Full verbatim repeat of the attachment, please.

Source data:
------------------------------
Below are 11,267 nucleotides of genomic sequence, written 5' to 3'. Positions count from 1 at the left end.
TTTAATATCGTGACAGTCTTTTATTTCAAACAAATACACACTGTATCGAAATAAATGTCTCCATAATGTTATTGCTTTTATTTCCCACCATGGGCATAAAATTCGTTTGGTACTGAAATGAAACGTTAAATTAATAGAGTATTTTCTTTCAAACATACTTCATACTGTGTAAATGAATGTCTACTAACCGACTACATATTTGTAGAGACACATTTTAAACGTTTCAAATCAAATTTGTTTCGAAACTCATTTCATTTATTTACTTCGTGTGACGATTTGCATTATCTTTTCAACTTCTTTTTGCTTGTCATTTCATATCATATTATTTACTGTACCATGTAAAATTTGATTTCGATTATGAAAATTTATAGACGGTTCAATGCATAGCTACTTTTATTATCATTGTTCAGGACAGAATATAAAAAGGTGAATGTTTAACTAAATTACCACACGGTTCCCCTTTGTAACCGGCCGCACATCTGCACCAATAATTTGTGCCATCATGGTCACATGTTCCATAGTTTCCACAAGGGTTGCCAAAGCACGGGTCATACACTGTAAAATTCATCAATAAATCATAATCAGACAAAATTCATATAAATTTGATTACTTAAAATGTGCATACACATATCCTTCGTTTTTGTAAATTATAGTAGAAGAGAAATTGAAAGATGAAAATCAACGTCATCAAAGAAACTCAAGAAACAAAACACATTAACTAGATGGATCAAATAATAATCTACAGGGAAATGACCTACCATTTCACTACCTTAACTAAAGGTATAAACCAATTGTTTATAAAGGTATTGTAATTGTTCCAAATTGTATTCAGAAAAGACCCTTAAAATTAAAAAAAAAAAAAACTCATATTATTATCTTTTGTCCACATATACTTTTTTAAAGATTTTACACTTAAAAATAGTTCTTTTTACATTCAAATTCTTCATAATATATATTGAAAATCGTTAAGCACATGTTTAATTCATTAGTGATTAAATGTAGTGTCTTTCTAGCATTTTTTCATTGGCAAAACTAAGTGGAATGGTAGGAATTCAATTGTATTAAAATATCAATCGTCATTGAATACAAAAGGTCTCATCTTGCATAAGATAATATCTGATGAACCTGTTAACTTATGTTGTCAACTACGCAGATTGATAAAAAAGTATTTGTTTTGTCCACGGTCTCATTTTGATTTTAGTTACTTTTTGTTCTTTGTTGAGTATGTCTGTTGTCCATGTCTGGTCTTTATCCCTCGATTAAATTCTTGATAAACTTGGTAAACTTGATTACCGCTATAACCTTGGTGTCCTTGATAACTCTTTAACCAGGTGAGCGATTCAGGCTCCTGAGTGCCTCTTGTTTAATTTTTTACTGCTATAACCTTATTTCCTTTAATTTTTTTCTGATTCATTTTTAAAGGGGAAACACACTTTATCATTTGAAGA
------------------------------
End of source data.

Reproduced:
Below are 11,267 nucleotides of genomic sequence, written 5' to 3'. Positions count from 1 at the left end.
TTTAATATCGTGACAGTCTTTTATTTCAAACAAATACACACTGTATCGAAATAAATGTCTCCATAATGTTATTGCTTTTATTTCCCACCATGGGCATAAAATTCGTTTGGTACTGAAATGAAACGTTAAATTAATAGAGTATTTTCTTTCAAACATACTTCATACTGTGTAAATGAATGTCTACTAACCGACTACATATTTGTAGAGACACATTTTAAACGTTTCAAATCAAATTTGTTTCGAAACTCATTTCATTTATTTACTTCGTGTGACGATTTGCATTATCTTTTCAACTTCTTTTTGCTTGTCATTTCATATCATATTATTTACTGTACCATGTAAAATTTGATTTCGATTATGAAAATTTATAGACGGTTCAATGCATAGCTACTTTTATTATCATTGTTCAGGACAGAATATAAAAAGGTGAATGTTTAACTAAATTACCACACGGTTCCCCTTTGTAACCGGCCGCACATCTGCACCAATAATTTGTGCCATCATGGTCACATGTTCCATAGTTTCCACAAGGGTTGCCAAAGCACGGGTCATACACTGTAAAATTCATCAATAAATCATAATCAGACAAAATTCATATAAATTTGATTACTTAAAATGTGCATACACATATCCTTCGTTTTTGTAAATTATAGTAGAAGAGAAATTGAAAGATGAAAATCAACGTCATCAAAGAAACTCAAGAAACAAAACACATTAACTAGATGGATCAAATAATAATCTACAGGGAAATGACCTACCATTTCACTACCTTAACTAAAGGTATAAACCAATTGTTTATAAAGGTATTGTAATTGTTCCAAATTGTATTCAGAAAAGACCCTTAAAATTAAAAAAAAAAAAAACTCATATTATTATCTTTTGTCCACATATACTTTTTTAAAGATTTTACACTTAAAAATAGTTCTTTTTACATTCAAATTCTTCATAATATATATTGAAAATCGTTAAGCACATGTTTAATTCATTAGTGATTAAATGTAGTGTCTTTCTAGCATTTTTTCATTGGCAAAACTAAGTGGAATGGTAGGAATTCAATTGTATTAAAATATCAATCGTCATTGAATACAAAAGGTCTCATCTTGCATAAGATAATATCTGATGAACCTGTTAACTTATGTTGTCAACTACGCAGATTGATAAAAAAGTATTTGTTTTGTCCACGGTCTCATTTTGATTTTAGTTACTTTTTGTTCTTTGTTGAGTATGTCTGTTGTCCATGTCTGGTCTTTATCCCTCGATTAAATTCTTGATAAACTTGGTAAACTTGATTACCGCTATAACCTTGGTGTCCTTGATAACTCTTTAACCAGGTGAGCGATTCAGGCTCCTGAGTGCCTCTTGTTTAATTTTTTACTGCTATAACCTTATTTCCTTTAATTTTTTTCTGATTCATTTTTAAAGGGGAAACACACTTTATCATTTGAAGA